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Classroom control – Why consequences should always be meaningful

Teach your students some important lessons about cause and effect with Robin Launder’s quick tips for busy educators...

  • Classroom control – Why consequences should always be meaningful

Always (always, always, always) follow through with consequences.

Whatever the consequence might be – if it’s stipulated in your school behaviour policy or in your classroom contract, or if you’ve said it’s going to happen – be sure to make it happen.

That means no idle ultimatums, no empty words, no false promises. What you say and what you do must be one and the same. If they are, then what you say will carry the weight of what you do. If they’re at odds, then you’re lost.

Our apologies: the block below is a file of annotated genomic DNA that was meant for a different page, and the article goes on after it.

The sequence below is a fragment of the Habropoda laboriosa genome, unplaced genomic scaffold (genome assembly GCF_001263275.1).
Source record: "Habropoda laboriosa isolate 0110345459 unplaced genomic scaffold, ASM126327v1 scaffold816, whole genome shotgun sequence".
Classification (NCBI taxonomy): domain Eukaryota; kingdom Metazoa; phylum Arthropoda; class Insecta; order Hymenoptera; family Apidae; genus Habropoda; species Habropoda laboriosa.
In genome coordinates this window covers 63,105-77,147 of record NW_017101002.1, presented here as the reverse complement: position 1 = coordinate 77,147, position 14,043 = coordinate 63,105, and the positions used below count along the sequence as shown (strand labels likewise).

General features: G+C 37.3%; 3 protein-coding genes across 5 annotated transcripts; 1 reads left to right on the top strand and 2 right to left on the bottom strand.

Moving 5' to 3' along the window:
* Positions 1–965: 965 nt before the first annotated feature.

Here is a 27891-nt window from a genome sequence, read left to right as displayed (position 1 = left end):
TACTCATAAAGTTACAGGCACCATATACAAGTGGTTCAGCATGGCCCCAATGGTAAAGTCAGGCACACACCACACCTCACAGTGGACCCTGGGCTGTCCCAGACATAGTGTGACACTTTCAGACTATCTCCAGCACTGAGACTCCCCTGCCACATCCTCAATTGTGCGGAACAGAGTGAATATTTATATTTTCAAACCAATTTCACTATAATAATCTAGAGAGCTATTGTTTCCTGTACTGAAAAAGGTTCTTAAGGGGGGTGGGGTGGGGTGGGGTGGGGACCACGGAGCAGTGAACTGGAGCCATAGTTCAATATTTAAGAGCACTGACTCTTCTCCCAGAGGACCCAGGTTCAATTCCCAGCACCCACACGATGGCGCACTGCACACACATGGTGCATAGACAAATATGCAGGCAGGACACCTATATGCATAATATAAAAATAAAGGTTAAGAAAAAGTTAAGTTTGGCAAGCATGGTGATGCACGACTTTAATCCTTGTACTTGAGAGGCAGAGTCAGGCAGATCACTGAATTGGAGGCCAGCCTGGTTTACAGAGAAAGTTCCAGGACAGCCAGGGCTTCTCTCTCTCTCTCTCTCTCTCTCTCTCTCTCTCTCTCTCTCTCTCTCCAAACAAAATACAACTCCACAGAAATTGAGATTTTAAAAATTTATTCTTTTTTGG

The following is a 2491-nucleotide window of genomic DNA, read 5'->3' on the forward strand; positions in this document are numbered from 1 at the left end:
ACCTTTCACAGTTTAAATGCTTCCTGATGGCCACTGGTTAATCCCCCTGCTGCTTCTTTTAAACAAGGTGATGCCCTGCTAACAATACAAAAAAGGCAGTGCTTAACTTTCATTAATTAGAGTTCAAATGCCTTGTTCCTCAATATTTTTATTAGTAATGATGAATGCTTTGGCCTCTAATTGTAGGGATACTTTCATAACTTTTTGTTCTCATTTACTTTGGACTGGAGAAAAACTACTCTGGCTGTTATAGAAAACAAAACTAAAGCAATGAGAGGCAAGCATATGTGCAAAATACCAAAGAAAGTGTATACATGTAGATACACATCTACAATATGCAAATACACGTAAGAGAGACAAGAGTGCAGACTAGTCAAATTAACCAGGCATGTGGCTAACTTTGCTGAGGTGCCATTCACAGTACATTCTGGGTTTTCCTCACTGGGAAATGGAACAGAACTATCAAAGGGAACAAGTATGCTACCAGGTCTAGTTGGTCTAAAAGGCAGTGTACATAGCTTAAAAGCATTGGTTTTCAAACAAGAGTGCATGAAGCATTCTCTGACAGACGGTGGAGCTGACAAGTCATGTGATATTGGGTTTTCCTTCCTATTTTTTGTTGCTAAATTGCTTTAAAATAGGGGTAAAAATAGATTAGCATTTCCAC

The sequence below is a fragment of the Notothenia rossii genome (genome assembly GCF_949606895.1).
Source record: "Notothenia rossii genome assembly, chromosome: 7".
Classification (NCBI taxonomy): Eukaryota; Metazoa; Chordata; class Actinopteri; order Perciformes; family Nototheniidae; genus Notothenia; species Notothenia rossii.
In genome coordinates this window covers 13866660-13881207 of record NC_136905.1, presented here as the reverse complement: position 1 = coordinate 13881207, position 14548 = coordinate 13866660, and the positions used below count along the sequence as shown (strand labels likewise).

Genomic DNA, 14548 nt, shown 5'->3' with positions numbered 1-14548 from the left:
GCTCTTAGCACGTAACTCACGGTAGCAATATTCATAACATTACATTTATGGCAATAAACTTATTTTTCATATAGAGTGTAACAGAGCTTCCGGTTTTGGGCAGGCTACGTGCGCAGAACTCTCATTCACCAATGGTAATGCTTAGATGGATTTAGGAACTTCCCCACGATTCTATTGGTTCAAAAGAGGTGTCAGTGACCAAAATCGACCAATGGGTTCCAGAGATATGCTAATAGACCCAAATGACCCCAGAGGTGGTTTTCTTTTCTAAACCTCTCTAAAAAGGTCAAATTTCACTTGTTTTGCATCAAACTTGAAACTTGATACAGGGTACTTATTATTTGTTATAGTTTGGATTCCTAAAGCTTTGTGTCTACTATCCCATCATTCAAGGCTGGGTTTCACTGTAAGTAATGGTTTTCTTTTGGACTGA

Something else to consider.

Some teachers believe that the power of a consequence lies in its severity; that the more severe it is, the more powerful it is – but that’s simply not true.

The power of a consequence (to quote Bill Rogers) is in its certainty. Always keep the consequence certain, but also keep it proportionate.

Finally, make sure you follow up the consequence with a conversation. Not a telling-off, not a finger-wagging, not an ear-bashing, but a conversation.

It doesn’t have to be long – a minute or less is often sufficient – but keep it focused on the student’s behaviour and how it needs to be different from this point onward.

Robin Launder is a behaviour management consultant and speaker; find more tips in his weekly Better Behaviour online course – see behaviourbuddy.co.uk for more details

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